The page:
Doom 3 is sure to be big business. It had better be: id Software releases only one product every few years, and developing a game like Doom 3 costs from $15 million to $20 million. Unless it confounds all expectations, Doom 3 should sell well into the millions, at $54.99 a pop. And id will license Carmack's technology to a swarm of game developers. Although conventional wisdom has it that games like id's appeal to just a narrow, nerdy hard-core subculture, they're actually wildly popular. Even before Doom 3 hits stores, 6 of the top 10 computer games in June were hard core. And two other games of that ilk, Halo 2 and Half-Life 2, are expected to post big numbers later this year. Universal Pictures has a Doom movie set to film in Prague this winter, with producer John Wells of such respectable fare as ER and The West Wing attached. (The Rock reportedly has his sights set on the starring role.) The hard core has become the mainstream. This isn't a subculture, it's a culture.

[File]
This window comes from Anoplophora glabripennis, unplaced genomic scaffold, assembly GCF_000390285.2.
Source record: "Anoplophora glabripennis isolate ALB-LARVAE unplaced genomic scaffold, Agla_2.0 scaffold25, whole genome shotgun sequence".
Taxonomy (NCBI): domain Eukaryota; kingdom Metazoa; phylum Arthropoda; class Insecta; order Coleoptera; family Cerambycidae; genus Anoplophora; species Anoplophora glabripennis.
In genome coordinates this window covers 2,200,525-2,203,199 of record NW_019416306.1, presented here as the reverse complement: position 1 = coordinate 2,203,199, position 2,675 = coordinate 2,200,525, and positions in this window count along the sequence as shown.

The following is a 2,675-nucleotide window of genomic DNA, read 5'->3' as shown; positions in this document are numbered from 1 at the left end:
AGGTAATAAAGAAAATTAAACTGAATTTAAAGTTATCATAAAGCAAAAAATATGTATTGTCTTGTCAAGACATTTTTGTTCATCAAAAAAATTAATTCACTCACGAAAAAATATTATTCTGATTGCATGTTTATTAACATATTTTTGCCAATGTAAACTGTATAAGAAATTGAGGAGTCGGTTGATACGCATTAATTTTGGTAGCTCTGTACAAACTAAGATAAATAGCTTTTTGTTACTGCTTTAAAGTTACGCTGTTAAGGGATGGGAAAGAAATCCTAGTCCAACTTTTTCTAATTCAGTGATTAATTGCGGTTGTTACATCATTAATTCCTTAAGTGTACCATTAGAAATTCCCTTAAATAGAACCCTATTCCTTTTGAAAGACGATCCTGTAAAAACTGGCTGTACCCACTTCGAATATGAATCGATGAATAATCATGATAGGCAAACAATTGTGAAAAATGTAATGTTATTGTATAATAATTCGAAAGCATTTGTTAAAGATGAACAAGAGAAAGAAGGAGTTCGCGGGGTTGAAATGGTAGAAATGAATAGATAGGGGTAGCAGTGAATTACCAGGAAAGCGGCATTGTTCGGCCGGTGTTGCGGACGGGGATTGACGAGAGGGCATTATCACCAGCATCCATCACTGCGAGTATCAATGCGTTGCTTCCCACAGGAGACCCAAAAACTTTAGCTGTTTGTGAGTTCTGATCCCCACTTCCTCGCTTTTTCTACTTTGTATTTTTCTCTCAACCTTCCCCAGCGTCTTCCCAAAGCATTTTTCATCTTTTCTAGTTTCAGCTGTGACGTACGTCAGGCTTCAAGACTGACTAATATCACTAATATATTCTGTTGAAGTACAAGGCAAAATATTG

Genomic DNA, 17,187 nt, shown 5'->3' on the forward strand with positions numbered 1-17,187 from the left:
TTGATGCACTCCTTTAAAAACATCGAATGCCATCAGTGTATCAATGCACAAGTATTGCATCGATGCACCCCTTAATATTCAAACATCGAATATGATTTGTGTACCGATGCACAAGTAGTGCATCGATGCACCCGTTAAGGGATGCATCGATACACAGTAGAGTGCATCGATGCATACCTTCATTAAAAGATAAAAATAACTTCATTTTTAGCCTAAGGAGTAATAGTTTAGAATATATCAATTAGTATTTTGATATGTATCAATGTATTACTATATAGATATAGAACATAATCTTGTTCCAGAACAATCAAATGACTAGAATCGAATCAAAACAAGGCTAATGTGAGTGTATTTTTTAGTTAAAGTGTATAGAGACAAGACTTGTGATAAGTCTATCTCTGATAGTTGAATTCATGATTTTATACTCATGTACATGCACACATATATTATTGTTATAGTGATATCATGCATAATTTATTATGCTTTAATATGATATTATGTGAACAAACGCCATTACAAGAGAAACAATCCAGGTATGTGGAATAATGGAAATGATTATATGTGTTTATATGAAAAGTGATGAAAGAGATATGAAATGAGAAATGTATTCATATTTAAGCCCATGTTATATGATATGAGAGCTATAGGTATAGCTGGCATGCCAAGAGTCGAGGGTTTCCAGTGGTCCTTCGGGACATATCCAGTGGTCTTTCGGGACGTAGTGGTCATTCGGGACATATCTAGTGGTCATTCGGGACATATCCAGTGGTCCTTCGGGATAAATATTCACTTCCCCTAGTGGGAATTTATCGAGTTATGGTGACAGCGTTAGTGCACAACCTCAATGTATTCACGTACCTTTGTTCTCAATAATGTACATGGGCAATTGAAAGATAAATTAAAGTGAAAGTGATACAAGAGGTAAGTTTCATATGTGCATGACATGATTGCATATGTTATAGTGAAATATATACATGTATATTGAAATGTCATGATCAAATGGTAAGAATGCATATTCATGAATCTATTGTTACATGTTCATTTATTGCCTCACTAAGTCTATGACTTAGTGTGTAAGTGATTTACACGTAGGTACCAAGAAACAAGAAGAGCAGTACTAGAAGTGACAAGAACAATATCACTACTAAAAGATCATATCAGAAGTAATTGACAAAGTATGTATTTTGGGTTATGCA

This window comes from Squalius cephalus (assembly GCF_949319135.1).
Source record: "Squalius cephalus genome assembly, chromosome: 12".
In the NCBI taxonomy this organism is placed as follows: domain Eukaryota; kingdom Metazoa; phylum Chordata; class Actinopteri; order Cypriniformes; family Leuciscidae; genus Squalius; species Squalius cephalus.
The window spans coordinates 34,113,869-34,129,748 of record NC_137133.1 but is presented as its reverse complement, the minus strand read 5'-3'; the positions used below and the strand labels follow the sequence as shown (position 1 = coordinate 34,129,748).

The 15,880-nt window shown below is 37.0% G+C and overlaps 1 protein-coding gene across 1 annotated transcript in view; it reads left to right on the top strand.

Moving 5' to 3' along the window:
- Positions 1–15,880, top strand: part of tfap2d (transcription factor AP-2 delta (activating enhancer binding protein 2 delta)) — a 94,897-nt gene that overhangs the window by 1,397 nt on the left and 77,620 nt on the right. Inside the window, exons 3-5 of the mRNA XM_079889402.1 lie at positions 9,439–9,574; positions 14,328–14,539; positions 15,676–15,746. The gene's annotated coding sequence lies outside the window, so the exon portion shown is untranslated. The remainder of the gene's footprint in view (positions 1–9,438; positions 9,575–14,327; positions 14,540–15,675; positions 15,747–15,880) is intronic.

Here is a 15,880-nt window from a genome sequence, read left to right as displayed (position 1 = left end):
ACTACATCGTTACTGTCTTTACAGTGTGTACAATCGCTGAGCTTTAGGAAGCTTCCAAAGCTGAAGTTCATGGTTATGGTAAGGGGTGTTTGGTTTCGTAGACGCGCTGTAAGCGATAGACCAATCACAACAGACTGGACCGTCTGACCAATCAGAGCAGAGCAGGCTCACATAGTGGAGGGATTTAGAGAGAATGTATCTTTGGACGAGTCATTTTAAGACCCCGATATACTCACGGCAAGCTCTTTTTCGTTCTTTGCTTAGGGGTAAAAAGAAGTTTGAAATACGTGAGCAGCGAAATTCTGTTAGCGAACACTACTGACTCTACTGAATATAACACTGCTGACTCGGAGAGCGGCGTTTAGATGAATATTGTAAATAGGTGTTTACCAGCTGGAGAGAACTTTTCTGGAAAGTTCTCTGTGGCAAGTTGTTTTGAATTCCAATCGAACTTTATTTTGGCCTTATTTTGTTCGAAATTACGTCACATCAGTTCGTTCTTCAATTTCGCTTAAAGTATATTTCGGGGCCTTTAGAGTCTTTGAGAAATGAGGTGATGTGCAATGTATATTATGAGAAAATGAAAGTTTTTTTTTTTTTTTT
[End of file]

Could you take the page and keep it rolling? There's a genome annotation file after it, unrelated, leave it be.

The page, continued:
A generation is defining itself through virtual combat, without the casualties or consequences of World War II and the Vietnam War. And who knows? Maybe one day we'll figure out less destructive ways to have fun in Carmack's dreamworld. After all, it would be a shame if, having invented cinema, we made only war movies. Carmack might even be the one to broker that virtual peace. He has a life outside Doomhobbies, charities, not to mention a wife who's eight months pregnant. He doesn't spend much time gaming anymore. But he isn't giving up on the virtual frontier he opened. "There's something fundamentally interesting about that, about the world in a box," he says. "If somebody can be an emperor in a virtual world, with only a cheap computer, is that really a fundamentally bad thing?"